Wednesday, May 28, 2008

P-O-P Every Bit As Important As Brand Building

Those were the words out of Kellogg's Frances Booth, Category Management & Customer Marketing Controller, when she spoke at this year's spring POPAI meeting this past April. Here's the blurb from the POPAI UK site:

[For] Kellogg, P-O-P is every bit as important as traditional brand building especially when it comes to new categories, Frances explored the role P-O-P plays versus other forms of support including above the line. She also explained what Kellogg are learning about the do’s and don’ts of P-O-P.

The presentation concluded with a summary as to how the Company are changing the way in which they work with suppliers and how they are continuing to seek an open dialogue with them in order to generate new ideas and a reciprocal understanding of the Kellogg business.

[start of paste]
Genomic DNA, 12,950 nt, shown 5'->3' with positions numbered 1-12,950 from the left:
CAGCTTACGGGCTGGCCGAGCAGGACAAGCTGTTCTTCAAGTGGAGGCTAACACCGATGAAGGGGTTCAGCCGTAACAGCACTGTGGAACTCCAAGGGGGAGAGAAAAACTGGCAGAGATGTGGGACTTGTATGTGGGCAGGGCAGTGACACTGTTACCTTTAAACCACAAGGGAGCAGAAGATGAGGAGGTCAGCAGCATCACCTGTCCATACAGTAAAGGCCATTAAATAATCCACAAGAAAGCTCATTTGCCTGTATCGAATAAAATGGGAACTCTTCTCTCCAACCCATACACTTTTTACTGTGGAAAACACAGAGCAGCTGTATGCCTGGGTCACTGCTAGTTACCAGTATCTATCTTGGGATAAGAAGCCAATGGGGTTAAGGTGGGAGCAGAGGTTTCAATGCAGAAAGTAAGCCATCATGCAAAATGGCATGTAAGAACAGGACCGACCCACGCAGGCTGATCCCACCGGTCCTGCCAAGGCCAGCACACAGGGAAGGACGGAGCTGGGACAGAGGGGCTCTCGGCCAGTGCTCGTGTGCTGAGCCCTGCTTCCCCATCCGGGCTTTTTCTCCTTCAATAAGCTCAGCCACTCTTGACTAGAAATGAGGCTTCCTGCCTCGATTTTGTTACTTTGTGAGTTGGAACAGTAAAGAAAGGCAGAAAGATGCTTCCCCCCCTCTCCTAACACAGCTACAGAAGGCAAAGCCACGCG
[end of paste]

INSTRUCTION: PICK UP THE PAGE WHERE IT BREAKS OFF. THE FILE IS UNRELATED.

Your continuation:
The meeting also featured a presentation by shopper research agency, Shoppercentric, who unveiled their latest findings on impulse shopping.

Danielle Pinnington, Managing Director of the Company, looked at the factors driving the growth in impulse purchasing and provided an illustration of the way in which it reaches beyond Fast Moving Consumer Goods (FMCG). The presentation demonstrated a clear understanding of the role of impulse among shoppers, the channels that make it happen and the triggers which, in 2007, led to 31% of shoppers claiming 70% of items purchased were selected on impulse.

There's been a lot of discussion lately over the relative merits of different advertising media, since TV viewership is on the decline, and other sectors -- notably, out-of-home, Internet and even mobile -- are growing at substantially faster rates. We've also heard folks like P&G, Unilever and Wal-Mart talk about how important all forms of POP and shopper marketing is to their success. Thus, hearing it from Kellogg isn't too surprising (though it is certainly reassuring).

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